From early summer Lavender comes into its own and is often the star of Jekka's Herbetum. From the family Lamiaceae, it is a wonderful perennial herb that is both culinary and medicinal as well as being a joy to a miriade of pollinators, such as bees. There are a number of species of Lavender from the big and bold Lavandula x intermedia to the attractive Lavendula stoechas with their beautiful flowers. Jekka's blog outlines her 5 favourites and is linked below.
Lavender is Jekka's herb of the month for July and follows on from talking all about Bay, Rosemary, Salad Burnet, Tarragon, Angelica, and, last month, Alliums. Visit Jekka's Blog "All About Herbs" to read about them.
Many people find that Lavender lose their shape and attractiveness through the years. Jekka's tip is to always prune Lavender back after flowering is complete and as far as you can but not into the wood. Jekka's saying for pruning Lavender is:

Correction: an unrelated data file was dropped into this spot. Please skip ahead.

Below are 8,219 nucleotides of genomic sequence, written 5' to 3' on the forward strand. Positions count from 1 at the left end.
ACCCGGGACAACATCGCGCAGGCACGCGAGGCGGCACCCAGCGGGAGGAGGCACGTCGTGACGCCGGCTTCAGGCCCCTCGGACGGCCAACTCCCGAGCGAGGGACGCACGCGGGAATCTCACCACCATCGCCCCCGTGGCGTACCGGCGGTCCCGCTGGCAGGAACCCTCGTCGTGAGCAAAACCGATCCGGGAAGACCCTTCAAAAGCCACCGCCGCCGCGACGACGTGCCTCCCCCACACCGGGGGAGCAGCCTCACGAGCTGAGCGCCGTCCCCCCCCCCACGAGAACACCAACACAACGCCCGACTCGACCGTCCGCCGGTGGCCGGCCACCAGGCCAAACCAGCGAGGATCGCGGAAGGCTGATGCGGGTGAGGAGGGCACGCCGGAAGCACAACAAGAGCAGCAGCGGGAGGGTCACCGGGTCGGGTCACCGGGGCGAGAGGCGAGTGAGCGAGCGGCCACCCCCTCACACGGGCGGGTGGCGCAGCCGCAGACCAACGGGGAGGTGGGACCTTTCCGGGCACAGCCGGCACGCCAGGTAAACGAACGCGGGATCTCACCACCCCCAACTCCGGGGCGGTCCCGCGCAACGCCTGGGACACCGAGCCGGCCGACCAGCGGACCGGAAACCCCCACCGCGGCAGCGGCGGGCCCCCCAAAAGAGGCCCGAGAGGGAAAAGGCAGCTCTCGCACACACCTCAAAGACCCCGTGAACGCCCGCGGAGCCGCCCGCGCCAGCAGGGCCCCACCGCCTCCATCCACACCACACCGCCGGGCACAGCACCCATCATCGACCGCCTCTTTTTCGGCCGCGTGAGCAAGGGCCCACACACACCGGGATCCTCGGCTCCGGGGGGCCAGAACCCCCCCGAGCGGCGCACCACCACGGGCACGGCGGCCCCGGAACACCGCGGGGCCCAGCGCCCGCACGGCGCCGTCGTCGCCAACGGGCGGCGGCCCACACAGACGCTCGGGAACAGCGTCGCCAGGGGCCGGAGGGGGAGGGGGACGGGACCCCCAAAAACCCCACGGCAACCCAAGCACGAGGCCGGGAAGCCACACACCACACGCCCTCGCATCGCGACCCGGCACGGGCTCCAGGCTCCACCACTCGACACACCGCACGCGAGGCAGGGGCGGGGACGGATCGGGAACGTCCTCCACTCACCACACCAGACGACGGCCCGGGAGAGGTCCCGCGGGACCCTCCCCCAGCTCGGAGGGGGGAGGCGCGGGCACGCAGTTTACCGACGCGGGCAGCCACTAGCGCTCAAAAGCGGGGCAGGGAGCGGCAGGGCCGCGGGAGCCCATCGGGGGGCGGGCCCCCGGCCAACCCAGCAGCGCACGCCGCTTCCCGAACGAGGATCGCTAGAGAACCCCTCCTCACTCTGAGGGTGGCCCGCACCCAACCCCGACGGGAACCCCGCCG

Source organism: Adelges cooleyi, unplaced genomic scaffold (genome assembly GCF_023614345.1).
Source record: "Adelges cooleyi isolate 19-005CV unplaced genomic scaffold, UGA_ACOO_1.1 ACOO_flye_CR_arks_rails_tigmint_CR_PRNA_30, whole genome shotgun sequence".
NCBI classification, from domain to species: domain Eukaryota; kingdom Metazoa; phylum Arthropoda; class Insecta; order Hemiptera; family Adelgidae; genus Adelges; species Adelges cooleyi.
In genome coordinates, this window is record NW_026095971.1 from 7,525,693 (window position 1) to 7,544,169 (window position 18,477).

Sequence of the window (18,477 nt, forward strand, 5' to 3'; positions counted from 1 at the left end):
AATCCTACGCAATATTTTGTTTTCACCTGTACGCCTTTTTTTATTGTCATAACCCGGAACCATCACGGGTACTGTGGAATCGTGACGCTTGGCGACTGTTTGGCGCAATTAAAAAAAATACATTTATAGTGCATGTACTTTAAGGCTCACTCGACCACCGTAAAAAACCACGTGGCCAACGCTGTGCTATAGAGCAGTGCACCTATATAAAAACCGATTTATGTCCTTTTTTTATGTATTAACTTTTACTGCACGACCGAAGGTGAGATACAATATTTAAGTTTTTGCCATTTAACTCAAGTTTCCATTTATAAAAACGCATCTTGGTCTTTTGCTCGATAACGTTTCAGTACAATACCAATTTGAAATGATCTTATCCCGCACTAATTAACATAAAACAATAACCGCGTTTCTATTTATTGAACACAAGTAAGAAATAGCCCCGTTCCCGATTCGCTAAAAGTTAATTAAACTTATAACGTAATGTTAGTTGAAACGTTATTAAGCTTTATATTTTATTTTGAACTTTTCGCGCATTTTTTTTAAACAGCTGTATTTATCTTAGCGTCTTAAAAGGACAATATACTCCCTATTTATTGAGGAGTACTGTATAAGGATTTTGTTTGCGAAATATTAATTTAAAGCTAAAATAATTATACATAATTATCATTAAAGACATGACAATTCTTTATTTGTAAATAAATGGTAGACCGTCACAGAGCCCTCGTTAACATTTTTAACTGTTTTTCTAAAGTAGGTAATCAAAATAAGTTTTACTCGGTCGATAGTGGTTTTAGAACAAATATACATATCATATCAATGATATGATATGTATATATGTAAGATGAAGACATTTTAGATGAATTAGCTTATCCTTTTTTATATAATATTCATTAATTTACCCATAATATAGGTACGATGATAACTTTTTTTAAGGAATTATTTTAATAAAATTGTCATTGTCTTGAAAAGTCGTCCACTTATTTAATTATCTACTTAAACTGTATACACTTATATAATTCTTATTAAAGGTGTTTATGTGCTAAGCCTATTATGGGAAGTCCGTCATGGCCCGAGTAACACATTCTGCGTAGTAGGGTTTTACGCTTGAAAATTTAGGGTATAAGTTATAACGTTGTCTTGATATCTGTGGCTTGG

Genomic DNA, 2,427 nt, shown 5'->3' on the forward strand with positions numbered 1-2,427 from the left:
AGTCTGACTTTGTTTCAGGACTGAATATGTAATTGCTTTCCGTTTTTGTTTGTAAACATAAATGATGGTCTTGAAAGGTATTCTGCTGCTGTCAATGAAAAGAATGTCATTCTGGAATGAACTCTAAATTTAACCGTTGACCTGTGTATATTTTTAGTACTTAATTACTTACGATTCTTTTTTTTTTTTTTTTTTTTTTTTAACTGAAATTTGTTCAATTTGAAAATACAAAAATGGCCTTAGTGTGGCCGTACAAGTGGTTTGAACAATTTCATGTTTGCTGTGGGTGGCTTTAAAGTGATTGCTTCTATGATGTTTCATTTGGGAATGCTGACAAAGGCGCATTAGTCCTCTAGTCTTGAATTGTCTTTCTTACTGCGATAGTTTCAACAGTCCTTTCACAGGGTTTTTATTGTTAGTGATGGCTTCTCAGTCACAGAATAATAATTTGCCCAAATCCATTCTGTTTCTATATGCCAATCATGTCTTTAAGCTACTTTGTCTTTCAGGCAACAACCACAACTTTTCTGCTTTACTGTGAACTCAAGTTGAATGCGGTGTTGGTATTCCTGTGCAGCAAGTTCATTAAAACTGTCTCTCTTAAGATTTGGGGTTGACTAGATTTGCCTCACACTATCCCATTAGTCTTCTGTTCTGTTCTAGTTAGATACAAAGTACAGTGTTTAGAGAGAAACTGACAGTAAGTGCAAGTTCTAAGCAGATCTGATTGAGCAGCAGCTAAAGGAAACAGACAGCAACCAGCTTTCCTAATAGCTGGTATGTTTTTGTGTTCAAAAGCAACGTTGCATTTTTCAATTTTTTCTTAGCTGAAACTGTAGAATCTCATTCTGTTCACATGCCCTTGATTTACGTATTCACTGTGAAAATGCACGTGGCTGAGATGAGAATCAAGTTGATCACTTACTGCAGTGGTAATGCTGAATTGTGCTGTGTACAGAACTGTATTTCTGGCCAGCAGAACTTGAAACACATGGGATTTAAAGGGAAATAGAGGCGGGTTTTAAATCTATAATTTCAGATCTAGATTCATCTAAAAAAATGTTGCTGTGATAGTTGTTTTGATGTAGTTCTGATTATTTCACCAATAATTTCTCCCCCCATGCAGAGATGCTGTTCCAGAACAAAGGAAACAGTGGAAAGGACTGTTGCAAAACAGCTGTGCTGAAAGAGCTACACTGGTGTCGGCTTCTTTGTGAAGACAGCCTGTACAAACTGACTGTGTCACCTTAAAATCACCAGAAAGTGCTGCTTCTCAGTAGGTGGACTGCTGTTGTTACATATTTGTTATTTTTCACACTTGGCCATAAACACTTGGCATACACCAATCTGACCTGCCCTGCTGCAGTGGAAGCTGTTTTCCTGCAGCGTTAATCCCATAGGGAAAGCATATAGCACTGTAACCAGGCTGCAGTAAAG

“cut back one 8th in the 8th month"
This translates to prune in August to an 8th of the green (non-woody) stem. Regular pruning keeps lavender plants looking neat, helps maintain a protective shape for downpours or heavy snow fall and encourages new growth. Low-growing varieties can be cut back to the new growth while larger types can be cut back to an 8th of their green (non-woody) stem.
The other rule for pruning is to make sure your secateurs are sharp and clean before starting. This is for two reasons; firstly it stops the spread of any potential disease from other plants in the garden and secondly, it makes sure the cut is clean and the wood does not split, which could damage the plant. Check out our gardening sharpeners and cleaners through the link below.
Each year at Jekka's we have two charity open days. For the last few years our Charity Open Days have been for the Royal Horticulture Society (RHS) and the National Garden Scheme (NGS) with money going to:
The RHS apprenticeship scheme that supports a two year training programme in one of the RHS gardens. We strongly advocate schemes that educate, develop and inspire the next generation of horticulturists.
The NGS and their range of beneficiaries including Macmillan Cancer Support, Marie Curie, Hospice UK and The Queen’s Nursing Institute. The NGS open beautiful gardens for charity and we are proud to be able to contribute.